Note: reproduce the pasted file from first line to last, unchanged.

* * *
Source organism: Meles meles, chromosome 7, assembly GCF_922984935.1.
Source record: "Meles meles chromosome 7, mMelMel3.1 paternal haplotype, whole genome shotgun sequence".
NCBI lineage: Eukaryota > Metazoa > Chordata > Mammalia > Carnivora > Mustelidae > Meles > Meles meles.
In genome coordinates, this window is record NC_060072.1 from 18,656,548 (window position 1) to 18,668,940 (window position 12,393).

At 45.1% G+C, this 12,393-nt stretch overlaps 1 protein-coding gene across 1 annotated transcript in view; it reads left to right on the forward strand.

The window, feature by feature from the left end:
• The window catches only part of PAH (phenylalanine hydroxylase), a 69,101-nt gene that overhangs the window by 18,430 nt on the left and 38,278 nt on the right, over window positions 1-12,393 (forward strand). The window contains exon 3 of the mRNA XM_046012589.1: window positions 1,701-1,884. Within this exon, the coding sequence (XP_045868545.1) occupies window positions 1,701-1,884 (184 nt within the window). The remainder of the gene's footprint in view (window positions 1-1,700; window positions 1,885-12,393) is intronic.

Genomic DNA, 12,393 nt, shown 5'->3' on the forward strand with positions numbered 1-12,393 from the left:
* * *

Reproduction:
Source organism: Meles meles, chromosome 7, assembly GCF_922984935.1.
Source record: "Meles meles chromosome 7, mMelMel3.1 paternal haplotype, whole genome shotgun sequence".
NCBI lineage: Eukaryota > Metazoa > Chordata > Mammalia > Carnivora > Mustelidae > Meles > Meles meles.
In genome coordinates, this window is record NC_060072.1 from 18,656,548 (window position 1) to 18,668,940 (window position 12,393).

At 45.1% G+C, this 12,393-nt stretch overlaps 1 protein-coding gene across 1 annotated transcript in view; it reads left to right on the forward strand.

The window, feature by feature from the left end:
• The window catches only part of PAH (phenylalanine hydroxylase), a 69,101-nt gene that overhangs the window by 18,430 nt on the left and 38,278 nt on the right, over window positions 1-12,393 (forward strand). The window contains exon 3 of the mRNA XM_046012589.1: window positions 1,701-1,884. Within this exon, the coding sequence (XP_045868545.1) occupies window positions 1,701-1,884 (184 nt within the window). The remainder of the gene's footprint in view (window positions 1-1,700; window positions 1,885-12,393) is intronic.

Genomic DNA, 12,393 nt, shown 5'->3' on the forward strand with positions numbered 1-12,393 from the left: